Vicksburg Catholic Schools are ready for Monday’s first day of school
The Vicksburg Catholic School faculty and staff are gearing up for the first day of school. After postponing the start of school until Monday, the school reported all of its personal protective equipment has arrived and they are ready to begin.
The school has ordered masks and hand sanitizer and has also taken several extra layers of precaution.
Each teacher and student will also receive a face shield, and the students at St. Francis Xavier Elementary will each be given a sneeze guard for their desk. Sneeze guards are large acrylic screens designed to protect others from exposure. Outside the classrooms, sanitation stations are already set up and ready.
At the start of each day, students will be greeted with a temperature check as they exit their car. Procedures have already been put in place in case a student’s temperature is high.
Students in third through sixth grade normally switch classes once each day, but not this year. This year, teachers will move among classrooms to minimize exposure.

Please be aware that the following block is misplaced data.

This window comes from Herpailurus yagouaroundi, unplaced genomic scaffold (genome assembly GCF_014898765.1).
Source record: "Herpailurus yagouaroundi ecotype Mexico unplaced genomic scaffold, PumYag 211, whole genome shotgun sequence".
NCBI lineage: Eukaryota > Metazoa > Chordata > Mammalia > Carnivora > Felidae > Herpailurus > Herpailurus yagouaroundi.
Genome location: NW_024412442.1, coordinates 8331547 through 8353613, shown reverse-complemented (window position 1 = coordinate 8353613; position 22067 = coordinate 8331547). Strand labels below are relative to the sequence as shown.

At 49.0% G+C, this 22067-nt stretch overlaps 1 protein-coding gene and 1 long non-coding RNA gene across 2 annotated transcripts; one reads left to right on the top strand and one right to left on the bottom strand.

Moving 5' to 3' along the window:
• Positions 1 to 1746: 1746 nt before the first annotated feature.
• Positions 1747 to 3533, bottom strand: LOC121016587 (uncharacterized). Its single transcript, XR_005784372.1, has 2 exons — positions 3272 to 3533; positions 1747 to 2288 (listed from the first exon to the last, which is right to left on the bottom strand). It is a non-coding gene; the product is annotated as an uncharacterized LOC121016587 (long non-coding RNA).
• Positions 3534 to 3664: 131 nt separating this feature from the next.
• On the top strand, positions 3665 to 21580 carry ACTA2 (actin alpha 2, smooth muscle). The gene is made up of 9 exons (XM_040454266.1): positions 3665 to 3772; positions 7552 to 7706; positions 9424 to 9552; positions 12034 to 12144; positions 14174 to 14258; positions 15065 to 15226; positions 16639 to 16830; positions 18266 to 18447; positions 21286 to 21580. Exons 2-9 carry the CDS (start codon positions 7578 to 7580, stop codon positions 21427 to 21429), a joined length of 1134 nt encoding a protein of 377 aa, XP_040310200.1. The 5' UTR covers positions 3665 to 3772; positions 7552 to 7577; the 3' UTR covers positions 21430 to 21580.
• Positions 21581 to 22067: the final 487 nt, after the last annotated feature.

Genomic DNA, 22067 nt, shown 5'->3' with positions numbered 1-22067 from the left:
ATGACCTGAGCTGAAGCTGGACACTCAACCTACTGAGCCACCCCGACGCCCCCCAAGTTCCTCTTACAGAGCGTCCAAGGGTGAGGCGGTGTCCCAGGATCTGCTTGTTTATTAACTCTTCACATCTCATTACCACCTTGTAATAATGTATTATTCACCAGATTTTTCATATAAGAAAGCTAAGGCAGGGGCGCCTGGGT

St. Aloysius High School has changed its daily schedule to a block schedule in order to reduce students’ movement between classrooms. They will now have four 100-minute classes each day, which is a change compared to their usual seven 50-minute classes per day.
Director of Development Kristi Smith spoke of how the school has planned a fun first day for all students despite all the changes.
“We wanted to do something positive and to give parents peace of mind that this is still gonna be a happy day,” Smith said.
Overall, Smith expects the students will handle the changes well. She said students are ready to have structure again and to see their friends every day.
“Kids are a lot more resilient than we give them credit for,” Smith said.
Parents have also been a fundamental part of making decisions and preparing for the start of school. Smith said 90 percent of parents responded to a survey saying they support in-person learning. For those who felt the need, the schools also coordinated a virtual-learning option.
New guidelines require desks to be placed a certain distance apart, and with little space in the classrooms, extra furniture filled the hallways. That furniture was moved to storage units with the help of parents who volunteered.
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